Epic saga retold
Reviewed by
Kuldip Dhiman

Shree Ramayana Mahanveshanam (Vol I & II)
By M. Veerappa Moily.
Pages 802+674. Rs 1,500.

THE story of Rama has been retold again and again in various ages and through languages as diverse as Hindi, Tamil, Bengali and others. Maharishi Valmiki’s Ramayana is not necessarily the first one because the story existed in folklore and in Buddhist and Jain traditions much earlier. In Jain literature, Lakshmana is the hero of the epic and not Rama. All versions are unique because they are not mere translations of the Sanskrit original, but they reflect the cultural and socio-political concerns of their era.

Shree Ramayana Mahanveshanam (the great quest) is a translation of Moily’s Kannada original by C. N. Ramachandran, Padma Sharma, P, C. Naganna, Laxminarayana Bhat, and Vijay Sheshadri. The structure of the book is classical, and it emulates the ancient epics. It is written entirely in verse and comprises 225 cantos.

The magnum opus alludes to several contemporary issues as it is written for "the people of the new epoch and new sensibility." The import of the following verse, for instance, is quite clear, and it speaks volumes of Moily’s maturity as a writer and thinker, and you wouldn’t expect it to be in this book:

The fire of communal hatred, the lava of odious vengeance/Brought down three domes. The culture of the epochs,/ Treta, Dwapara and Kali yuga, the endless chants of/The great cultural conquest — what did all these yield?

In the Introduction, chief editor C. N. Ramachandran says while in Valmiki’s Ramayana, Lakshmana is a shadow of his brother; modern versions like Maithilisharma Gupta’s Saketh treat Lakshmana as the hero. The same is true of the present work, he says.

This does not seem to be the case. Although Lakshmana plays a more prominent role in Moily’s version, he still does not appear to be the protagonist because if you take him out of the story, the plot suffers a little, but it does not collapse, but if you take Rama out it does. Among the other prominent characters, Ravana gets a more sympathetic portrayal, and Sita is not a passive shadow of her husband.

The plot of the Ramayana is too well known, so we shall dwell on its treatment by the writer. It is ultimately the story of the victory of dharma (righteousness) over adharma (unrighteousness). "Despite being the ruler of a huge kingdom," writes Moily, "Ravana couldn’t rule over his inner world. As opposed to him, in the beginning, Rama couldn’t become the king of even a small province like Ayodhya; but he was able to rule over his inner self. Unravelling the different phases of dharma, voluntarily retreating into the forest in order to obey the words of his father, subduing the demons in order to protect the sages, killing Vali and Ravana — all these constitute the triumph of dharma."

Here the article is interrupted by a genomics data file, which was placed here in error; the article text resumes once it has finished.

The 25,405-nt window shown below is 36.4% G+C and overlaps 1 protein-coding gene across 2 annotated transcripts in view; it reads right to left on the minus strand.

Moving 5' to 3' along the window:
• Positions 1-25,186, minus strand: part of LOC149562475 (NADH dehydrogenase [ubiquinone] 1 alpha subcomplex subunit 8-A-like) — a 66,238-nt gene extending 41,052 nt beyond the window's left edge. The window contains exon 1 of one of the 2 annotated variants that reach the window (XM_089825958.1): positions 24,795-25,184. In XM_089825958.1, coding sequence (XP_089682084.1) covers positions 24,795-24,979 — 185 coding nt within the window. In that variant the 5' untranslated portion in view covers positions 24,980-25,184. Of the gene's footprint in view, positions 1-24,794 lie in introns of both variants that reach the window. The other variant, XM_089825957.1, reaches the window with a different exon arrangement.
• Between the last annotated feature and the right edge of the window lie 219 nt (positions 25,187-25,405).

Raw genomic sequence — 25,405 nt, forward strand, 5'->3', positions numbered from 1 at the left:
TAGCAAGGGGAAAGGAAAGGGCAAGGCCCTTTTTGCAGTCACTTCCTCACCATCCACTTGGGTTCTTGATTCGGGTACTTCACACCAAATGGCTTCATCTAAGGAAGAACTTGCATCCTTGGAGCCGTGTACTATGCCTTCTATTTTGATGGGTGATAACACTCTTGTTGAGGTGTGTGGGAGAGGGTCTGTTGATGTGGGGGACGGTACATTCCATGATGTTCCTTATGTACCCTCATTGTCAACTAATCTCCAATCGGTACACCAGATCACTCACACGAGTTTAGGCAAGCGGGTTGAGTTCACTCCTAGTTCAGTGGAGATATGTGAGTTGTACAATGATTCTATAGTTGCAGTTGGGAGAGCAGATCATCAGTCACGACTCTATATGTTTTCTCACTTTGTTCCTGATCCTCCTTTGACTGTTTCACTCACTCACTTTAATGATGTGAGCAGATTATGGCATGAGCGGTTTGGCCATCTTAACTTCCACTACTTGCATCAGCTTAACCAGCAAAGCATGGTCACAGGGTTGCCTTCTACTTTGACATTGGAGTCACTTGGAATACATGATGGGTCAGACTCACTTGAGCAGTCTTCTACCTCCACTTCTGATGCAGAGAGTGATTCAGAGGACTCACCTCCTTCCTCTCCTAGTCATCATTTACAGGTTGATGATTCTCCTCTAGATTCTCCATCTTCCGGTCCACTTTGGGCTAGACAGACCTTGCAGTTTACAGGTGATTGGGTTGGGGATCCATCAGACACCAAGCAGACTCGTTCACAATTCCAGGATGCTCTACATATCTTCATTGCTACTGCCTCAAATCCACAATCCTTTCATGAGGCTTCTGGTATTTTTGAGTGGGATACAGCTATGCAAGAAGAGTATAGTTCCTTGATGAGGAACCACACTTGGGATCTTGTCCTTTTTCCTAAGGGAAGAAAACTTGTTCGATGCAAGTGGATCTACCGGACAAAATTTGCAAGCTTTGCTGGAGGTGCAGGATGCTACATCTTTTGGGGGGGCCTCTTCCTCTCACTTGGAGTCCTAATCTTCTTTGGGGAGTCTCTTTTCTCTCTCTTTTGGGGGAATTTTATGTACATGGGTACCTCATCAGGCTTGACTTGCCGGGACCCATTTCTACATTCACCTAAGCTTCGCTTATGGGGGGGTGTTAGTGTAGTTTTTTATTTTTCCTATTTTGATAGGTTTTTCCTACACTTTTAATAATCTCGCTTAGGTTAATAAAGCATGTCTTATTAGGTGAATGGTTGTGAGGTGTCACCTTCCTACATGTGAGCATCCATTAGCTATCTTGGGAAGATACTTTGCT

Being a politician, deep down in Moly’s mind, there must be some desire to establish an ideal society, a Ramrajya — a Utopia. "Step cautiously on my dream unfolded before you. If, one day, my dream becomes the dream of our country and the goal of our national consciousness, I will feel truly blessed."

But the author is realistic. For thousands of years, the Ramayana story is part of the Hindu ethos, but it does not seem to have made any difference to the national character.

Has the world learnt any lesson?/The ideal of ‘Ramarajya’ has remained a dream./Has there been peace? Has man found happiness?/The game of life goes on, unceasing, on this earth.

Whatever the case might be, writers like Moily have to keep removing the dust that accumulates on society, fully knowing that this dusting has to be done again and again in every age. Moily talent is immense and the panel of translators have done a great job. There is rhythm, flow, and musical cadence in the translation. The publishers too deserve to be congratulated for making this contemporary masterpiece available to a wider readership.